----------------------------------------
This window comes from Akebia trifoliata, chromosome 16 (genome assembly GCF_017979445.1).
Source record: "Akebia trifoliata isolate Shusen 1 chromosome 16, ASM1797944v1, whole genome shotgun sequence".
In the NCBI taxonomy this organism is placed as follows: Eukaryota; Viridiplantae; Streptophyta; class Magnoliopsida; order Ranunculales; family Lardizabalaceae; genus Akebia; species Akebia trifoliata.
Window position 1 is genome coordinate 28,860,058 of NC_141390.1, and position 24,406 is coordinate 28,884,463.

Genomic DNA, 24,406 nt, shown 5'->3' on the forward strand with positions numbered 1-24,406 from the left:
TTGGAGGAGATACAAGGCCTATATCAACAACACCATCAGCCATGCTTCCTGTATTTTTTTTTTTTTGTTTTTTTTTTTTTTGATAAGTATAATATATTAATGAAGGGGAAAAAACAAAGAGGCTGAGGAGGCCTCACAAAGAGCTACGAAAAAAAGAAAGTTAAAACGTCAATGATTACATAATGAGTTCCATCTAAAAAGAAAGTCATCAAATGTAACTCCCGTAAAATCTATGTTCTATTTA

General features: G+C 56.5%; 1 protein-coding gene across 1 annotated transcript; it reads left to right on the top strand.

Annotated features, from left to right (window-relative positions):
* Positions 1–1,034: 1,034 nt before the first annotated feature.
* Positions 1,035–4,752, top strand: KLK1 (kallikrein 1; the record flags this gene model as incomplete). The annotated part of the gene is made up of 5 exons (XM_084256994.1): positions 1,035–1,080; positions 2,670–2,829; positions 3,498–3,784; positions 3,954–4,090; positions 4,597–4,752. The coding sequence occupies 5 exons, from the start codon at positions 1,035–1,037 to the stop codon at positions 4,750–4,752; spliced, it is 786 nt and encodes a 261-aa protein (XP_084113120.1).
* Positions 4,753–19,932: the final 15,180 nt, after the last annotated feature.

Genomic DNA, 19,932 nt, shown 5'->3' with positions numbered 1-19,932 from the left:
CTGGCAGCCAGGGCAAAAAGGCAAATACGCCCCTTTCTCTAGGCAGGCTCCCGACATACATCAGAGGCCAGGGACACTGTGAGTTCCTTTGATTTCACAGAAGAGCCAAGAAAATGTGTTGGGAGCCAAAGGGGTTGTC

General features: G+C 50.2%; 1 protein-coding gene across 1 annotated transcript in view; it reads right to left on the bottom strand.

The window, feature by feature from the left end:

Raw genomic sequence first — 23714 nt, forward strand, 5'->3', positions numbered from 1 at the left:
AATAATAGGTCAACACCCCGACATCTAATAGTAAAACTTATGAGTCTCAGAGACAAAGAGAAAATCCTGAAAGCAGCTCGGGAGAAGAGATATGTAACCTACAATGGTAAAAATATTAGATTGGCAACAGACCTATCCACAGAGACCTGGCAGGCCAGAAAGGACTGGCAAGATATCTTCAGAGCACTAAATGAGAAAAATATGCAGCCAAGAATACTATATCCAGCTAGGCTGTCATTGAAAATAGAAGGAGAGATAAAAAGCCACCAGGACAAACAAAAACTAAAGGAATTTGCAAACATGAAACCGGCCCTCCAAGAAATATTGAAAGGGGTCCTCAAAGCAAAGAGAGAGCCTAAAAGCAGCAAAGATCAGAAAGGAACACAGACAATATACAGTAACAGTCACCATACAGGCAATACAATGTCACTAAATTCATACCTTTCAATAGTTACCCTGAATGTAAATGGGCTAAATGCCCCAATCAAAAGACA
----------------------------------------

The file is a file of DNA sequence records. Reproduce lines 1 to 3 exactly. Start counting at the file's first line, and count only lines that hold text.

This window comes from Akebia trifoliata, chromosome 16 (genome assembly GCF_017979445.1).
Source record: "Akebia trifoliata isolate Shusen 1 chromosome 16, ASM1797944v1, whole genome shotgun sequence".
In the NCBI taxonomy this organism is placed as follows: Eukaryota; Viridiplantae; Streptophyta; class Magnoliopsida; order Ranunculales; family Lardizabalaceae; genus Akebia; species Akebia trifoliata.